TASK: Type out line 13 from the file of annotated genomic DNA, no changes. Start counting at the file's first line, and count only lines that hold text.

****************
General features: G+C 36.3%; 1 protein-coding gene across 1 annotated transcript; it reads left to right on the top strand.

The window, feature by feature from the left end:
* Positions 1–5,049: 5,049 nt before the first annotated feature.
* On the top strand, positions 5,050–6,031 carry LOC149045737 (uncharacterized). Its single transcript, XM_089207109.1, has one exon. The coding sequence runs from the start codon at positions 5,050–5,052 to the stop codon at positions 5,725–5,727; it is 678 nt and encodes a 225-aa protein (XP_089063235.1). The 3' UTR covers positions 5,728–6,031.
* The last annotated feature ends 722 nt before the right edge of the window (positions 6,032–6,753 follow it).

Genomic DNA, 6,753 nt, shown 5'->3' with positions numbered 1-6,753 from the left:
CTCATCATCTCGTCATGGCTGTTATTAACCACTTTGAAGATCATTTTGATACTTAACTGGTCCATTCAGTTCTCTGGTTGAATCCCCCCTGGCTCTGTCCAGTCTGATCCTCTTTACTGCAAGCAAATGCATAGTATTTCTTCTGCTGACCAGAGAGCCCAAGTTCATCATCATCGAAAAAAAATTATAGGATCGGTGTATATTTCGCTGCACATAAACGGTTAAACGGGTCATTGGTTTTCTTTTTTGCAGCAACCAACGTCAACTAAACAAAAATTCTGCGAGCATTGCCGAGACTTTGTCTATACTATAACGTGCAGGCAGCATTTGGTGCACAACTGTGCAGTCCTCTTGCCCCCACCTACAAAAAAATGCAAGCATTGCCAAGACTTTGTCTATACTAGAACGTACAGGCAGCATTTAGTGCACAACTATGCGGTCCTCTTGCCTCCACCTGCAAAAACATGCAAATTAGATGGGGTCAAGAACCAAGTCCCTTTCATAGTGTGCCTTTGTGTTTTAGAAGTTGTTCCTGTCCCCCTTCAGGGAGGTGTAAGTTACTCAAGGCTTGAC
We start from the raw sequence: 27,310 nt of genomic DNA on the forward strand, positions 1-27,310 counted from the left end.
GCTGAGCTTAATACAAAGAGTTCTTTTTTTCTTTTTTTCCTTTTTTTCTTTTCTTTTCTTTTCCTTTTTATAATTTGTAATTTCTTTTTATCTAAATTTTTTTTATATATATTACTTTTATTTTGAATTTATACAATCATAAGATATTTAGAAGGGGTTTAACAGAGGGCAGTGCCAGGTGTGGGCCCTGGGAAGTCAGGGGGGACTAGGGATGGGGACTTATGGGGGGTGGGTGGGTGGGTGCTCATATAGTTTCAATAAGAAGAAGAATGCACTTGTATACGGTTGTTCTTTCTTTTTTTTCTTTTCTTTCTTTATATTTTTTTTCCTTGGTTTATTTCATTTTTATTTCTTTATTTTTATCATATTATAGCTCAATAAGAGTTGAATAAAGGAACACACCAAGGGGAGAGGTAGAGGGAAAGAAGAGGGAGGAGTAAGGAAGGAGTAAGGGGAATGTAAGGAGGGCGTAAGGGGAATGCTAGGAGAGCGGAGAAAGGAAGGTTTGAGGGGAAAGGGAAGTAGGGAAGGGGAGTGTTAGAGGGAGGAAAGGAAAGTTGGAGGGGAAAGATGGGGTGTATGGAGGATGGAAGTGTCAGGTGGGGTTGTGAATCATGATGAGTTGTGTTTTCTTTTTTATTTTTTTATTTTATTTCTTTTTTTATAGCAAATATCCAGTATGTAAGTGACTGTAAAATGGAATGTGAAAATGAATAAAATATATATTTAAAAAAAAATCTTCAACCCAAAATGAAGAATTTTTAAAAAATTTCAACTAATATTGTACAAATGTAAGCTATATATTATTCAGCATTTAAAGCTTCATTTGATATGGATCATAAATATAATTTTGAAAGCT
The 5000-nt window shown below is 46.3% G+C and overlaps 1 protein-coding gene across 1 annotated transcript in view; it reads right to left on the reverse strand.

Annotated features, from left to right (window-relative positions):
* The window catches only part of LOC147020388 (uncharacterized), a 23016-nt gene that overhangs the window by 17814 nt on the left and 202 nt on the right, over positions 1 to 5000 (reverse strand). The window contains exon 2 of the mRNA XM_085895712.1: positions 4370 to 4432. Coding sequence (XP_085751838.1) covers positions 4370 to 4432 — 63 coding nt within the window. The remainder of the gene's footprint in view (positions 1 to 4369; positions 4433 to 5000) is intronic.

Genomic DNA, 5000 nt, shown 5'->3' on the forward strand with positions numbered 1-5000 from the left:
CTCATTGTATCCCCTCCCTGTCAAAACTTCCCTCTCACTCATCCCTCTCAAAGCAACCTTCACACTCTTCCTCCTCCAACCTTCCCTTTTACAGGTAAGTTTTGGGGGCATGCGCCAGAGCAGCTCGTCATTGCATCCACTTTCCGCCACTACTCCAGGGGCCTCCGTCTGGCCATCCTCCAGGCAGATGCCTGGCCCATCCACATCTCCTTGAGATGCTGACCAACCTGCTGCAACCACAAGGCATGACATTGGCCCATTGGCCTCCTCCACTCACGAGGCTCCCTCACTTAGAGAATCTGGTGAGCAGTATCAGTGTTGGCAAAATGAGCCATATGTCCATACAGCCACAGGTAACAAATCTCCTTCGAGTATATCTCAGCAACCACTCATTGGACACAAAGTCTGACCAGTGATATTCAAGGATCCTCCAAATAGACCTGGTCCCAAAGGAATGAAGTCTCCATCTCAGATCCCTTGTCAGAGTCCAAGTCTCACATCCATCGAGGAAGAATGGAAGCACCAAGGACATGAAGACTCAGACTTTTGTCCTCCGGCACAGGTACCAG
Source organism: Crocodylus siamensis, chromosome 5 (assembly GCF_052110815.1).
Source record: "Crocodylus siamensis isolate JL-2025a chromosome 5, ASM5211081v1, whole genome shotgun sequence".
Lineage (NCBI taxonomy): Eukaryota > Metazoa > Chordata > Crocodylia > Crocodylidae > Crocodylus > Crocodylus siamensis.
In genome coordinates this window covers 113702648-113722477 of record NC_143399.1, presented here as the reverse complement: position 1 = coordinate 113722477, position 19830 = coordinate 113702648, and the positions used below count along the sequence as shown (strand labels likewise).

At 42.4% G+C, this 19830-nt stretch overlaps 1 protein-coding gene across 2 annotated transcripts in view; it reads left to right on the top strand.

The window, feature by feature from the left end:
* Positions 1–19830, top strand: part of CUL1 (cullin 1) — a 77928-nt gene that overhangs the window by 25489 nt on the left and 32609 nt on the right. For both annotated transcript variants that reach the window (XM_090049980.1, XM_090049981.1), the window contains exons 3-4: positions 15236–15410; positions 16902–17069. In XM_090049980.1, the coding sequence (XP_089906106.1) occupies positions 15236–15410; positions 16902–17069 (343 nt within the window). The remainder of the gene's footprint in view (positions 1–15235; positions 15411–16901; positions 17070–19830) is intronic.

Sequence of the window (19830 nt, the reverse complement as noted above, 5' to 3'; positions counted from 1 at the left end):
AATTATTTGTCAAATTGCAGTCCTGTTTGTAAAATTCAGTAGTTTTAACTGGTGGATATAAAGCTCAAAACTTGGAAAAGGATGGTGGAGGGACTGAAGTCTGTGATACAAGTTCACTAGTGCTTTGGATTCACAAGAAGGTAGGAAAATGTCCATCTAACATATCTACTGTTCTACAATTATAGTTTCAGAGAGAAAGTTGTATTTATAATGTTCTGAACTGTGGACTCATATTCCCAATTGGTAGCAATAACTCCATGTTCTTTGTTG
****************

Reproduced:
Genomic DNA, 5000 nt, shown 5'->3' on the forward strand with positions numbered 1-5000 from the left: